If you never buy the News and Observer again in your lifetime, buy it today or at least read it online. There's a special section about the history of racism in our state, focused Wilmington in 1898. And make sure you read the lead editorial as well, which includes this remarkable paragraph:
Again we confront the role played by the press in firing the hatreds that led white vigilantes to overthrow Wilmington's elected municipal government and wantonly to kill black residents. This newspaper was a leader in that propaganda effort under editor and publisher Josephus Daniels. Although the paper no longer is owned by Daniels' heirs, an apology for the acts of someone whom we continue to salute in a different context on this page and for the misdeeds of the paper as an institution is perfectly in order, and so we offer that apology today.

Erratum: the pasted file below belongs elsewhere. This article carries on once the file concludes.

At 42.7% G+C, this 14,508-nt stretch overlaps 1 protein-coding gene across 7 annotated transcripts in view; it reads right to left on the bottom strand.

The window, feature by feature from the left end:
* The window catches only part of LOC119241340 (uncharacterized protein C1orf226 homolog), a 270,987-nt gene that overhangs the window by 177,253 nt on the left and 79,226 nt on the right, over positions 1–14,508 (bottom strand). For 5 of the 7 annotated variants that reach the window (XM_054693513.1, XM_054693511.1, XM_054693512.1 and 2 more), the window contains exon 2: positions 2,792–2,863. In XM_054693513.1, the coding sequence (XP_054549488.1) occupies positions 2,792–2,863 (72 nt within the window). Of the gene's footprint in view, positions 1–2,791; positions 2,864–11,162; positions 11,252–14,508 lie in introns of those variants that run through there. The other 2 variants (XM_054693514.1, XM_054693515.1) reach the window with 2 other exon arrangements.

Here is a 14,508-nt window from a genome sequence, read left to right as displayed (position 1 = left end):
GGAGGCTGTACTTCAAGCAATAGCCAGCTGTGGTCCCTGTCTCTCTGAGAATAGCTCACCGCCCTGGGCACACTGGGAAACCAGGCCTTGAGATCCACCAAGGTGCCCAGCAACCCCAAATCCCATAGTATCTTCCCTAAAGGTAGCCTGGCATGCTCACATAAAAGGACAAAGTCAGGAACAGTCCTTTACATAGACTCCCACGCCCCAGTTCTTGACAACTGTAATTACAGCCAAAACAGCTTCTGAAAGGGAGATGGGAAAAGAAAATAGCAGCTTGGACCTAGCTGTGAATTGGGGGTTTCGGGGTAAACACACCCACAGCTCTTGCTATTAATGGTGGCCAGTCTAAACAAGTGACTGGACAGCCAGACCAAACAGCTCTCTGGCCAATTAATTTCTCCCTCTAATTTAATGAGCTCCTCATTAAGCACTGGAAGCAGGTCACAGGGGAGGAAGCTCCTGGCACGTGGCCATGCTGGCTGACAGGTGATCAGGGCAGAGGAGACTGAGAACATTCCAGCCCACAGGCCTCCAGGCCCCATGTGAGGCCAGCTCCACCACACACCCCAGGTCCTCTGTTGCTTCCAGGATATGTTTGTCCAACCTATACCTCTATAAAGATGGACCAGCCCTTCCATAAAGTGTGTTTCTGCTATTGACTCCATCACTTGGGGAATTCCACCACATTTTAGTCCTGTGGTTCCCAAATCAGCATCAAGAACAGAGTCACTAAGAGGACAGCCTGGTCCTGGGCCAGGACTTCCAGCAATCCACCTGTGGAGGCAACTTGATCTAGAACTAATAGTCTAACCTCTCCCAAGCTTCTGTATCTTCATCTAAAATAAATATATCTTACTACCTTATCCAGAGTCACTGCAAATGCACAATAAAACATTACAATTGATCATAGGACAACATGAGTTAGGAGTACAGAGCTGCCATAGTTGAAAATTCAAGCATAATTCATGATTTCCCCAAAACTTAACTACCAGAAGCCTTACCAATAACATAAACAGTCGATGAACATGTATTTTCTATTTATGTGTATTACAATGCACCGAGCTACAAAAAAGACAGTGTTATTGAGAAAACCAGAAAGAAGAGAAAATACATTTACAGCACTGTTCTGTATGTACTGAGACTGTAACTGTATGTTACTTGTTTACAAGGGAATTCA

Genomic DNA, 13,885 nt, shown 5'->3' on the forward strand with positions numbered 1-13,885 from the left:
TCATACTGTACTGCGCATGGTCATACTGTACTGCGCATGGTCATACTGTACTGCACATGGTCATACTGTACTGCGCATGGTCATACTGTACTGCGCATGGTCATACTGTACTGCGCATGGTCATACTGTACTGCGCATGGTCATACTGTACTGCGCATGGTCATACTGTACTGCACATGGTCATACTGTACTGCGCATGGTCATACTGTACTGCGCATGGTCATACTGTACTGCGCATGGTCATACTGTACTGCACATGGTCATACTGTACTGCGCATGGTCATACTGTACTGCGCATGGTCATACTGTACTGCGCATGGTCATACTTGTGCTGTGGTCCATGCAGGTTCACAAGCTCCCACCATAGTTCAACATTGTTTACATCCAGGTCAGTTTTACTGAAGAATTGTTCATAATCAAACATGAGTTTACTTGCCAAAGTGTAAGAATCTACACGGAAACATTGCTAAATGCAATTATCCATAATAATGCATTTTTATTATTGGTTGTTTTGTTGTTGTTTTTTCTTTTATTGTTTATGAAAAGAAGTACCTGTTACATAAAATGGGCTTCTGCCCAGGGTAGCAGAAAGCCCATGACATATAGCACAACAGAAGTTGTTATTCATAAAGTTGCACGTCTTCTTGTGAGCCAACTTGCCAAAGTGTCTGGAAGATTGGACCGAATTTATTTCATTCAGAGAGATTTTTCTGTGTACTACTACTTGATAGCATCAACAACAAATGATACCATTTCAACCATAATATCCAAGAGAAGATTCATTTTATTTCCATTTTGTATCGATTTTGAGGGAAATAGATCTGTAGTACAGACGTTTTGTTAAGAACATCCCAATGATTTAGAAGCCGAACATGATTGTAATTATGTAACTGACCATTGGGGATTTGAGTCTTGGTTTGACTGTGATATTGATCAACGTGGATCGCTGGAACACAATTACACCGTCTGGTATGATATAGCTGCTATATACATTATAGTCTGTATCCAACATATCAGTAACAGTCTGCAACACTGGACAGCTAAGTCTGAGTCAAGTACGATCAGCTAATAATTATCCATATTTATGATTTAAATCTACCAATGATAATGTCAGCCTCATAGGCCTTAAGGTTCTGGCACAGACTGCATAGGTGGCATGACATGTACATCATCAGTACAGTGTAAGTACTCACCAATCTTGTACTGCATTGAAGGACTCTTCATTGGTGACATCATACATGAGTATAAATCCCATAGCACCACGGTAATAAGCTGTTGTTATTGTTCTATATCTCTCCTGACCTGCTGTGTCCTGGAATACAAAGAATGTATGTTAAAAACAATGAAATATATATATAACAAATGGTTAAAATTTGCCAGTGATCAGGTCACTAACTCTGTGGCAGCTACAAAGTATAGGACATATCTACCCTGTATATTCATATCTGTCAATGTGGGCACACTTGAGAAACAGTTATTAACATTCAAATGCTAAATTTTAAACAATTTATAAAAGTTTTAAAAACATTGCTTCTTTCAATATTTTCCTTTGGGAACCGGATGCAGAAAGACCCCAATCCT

I'm a big fan of apologizing when you've screwed up, and I spend plenty of time doing just that. Apologies should be clear, with no attempt to explain away or duck responsibility. The N&O does a decent job today and it's a good first step.
But it's going to take more than one newspaper apologizing. The descendants of those abused and denied a hundred years ago continue to suffer the enduring effects of institutional racism. Affirmative action policies have not gone nearly far enough in remediating that history. I don't know what the ultimate answer is, but I know we have not found it. Not even close.